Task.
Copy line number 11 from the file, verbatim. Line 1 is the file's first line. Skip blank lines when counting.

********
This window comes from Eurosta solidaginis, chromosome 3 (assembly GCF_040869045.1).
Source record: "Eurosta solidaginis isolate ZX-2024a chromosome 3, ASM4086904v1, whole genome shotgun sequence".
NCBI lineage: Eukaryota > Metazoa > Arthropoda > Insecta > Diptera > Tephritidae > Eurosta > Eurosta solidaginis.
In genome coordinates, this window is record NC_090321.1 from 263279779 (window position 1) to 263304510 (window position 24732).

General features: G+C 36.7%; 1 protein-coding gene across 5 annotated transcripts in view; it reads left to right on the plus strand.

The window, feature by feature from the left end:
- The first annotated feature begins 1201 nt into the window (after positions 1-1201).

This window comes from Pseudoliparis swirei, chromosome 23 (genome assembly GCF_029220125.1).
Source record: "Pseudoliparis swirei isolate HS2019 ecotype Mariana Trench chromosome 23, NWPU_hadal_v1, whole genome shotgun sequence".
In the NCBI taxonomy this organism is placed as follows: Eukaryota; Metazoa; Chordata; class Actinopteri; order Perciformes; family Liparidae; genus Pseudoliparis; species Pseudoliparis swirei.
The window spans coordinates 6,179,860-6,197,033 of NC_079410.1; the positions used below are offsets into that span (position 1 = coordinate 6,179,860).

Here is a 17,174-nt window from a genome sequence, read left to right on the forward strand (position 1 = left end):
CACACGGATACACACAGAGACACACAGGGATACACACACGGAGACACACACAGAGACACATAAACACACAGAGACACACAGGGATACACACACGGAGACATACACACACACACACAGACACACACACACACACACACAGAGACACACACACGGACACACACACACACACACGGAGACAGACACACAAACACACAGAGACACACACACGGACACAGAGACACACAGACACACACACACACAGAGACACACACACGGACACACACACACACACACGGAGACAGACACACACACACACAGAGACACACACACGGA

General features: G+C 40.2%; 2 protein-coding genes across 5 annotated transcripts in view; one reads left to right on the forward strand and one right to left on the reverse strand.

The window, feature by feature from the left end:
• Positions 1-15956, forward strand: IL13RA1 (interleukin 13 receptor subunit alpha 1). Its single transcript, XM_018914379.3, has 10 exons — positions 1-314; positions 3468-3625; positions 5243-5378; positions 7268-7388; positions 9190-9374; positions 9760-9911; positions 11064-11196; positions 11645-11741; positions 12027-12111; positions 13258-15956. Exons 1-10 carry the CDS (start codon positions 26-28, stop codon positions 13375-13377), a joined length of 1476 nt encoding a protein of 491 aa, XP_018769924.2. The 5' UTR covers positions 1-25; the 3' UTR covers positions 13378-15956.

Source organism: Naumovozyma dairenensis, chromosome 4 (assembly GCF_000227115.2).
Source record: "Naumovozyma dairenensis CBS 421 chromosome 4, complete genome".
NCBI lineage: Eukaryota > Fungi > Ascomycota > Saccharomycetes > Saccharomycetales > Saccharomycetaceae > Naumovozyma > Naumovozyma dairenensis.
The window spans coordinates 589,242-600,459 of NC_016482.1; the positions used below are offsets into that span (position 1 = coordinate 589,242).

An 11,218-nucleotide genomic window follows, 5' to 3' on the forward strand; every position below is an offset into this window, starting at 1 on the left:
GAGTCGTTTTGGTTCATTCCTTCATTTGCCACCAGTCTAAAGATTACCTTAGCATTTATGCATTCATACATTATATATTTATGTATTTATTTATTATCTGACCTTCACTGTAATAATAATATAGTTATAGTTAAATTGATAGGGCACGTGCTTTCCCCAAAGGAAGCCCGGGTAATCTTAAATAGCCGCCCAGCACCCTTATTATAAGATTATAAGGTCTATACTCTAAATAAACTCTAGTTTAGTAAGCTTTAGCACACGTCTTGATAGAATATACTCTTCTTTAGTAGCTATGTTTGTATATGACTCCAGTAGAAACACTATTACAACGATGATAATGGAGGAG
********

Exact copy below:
The window spans coordinates 6,179,860-6,197,033 of NC_079410.1; the positions used below are offsets into that span (position 1 = coordinate 6,179,860).